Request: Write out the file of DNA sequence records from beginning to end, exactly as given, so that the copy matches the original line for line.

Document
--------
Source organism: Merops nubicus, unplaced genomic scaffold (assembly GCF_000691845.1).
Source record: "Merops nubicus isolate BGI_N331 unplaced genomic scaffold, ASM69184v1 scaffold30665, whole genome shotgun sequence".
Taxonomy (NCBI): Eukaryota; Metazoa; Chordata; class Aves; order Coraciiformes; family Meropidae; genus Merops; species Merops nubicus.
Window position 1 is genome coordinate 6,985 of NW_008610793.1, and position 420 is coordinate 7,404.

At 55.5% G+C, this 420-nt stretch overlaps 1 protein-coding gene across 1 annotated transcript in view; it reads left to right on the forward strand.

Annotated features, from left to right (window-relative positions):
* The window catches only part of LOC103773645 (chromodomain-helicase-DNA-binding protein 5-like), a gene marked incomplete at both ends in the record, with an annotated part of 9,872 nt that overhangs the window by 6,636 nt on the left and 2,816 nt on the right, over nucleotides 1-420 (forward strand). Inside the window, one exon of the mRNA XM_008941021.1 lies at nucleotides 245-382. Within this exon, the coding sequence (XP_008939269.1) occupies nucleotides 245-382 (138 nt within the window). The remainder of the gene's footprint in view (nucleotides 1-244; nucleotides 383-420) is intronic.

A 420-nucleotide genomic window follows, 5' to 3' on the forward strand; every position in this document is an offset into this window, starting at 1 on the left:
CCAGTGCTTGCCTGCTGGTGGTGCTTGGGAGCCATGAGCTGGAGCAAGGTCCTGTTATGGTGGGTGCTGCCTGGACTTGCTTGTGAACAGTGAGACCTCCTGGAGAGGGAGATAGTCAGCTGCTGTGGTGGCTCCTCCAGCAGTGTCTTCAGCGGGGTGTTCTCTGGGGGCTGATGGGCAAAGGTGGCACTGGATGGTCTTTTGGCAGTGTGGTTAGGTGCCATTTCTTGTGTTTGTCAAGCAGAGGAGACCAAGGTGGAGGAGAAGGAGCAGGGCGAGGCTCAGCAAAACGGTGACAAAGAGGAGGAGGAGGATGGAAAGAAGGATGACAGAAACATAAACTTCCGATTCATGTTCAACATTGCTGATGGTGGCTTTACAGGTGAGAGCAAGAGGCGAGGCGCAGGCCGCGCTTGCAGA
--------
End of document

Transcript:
Source organism: Merops nubicus, unplaced genomic scaffold (assembly GCF_000691845.1).
Source record: "Merops nubicus isolate BGI_N331 unplaced genomic scaffold, ASM69184v1 scaffold30665, whole genome shotgun sequence".
Taxonomy (NCBI): Eukaryota; Metazoa; Chordata; class Aves; order Coraciiformes; family Meropidae; genus Merops; species Merops nubicus.
Window position 1 is genome coordinate 6,985 of NW_008610793.1, and position 420 is coordinate 7,404.

At 55.5% G+C, this 420-nt stretch overlaps 1 protein-coding gene across 1 annotated transcript in view; it reads left to right on the forward strand.

Annotated features, from left to right (window-relative positions):
* The window catches only part of LOC103773645 (chromodomain-helicase-DNA-binding protein 5-like), a gene marked incomplete at both ends in the record, with an annotated part of 9,872 nt that overhangs the window by 6,636 nt on the left and 2,816 nt on the right, over nucleotides 1-420 (forward strand). Inside the window, one exon of the mRNA XM_008941021.1 lies at nucleotides 245-382. Within this exon, the coding sequence (XP_008939269.1) occupies nucleotides 245-382 (138 nt within the window). The remainder of the gene's footprint in view (nucleotides 1-244; nucleotides 383-420) is intronic.

A 420-nucleotide genomic window follows, 5' to 3' on the forward strand; every position in this document is an offset into this window, starting at 1 on the left:
CCAGTGCTTGCCTGCTGGTGGTGCTTGGGAGCCATGAGCTGGAGCAAGGTCCTGTTATGGTGGGTGCTGCCTGGACTTGCTTGTGAACAGTGAGACCTCCTGGAGAGGGAGATAGTCAGCTGCTGTGGTGGCTCCTCCAGCAGTGTCTTCAGCGGGGTGTTCTCTGGGGGCTGATGGGCAAAGGTGGCACTGGATGGTCTTTTGGCAGTGTGGTTAGGTGCCATTTCTTGTGTTTGTCAAGCAGAGGAGACCAAGGTGGAGGAGAAGGAGCAGGGCGAGGCTCAGCAAAACGGTGACAAAGAGGAGGAGGAGGATGGAAAGAAGGATGACAGAAACATAAACTTCCGATTCATGTTCAACATTGCTGATGGTGGCTTTACAGGTGAGAGCAAGAGGCGAGGCGCAGGCCGCGCTTGCAGA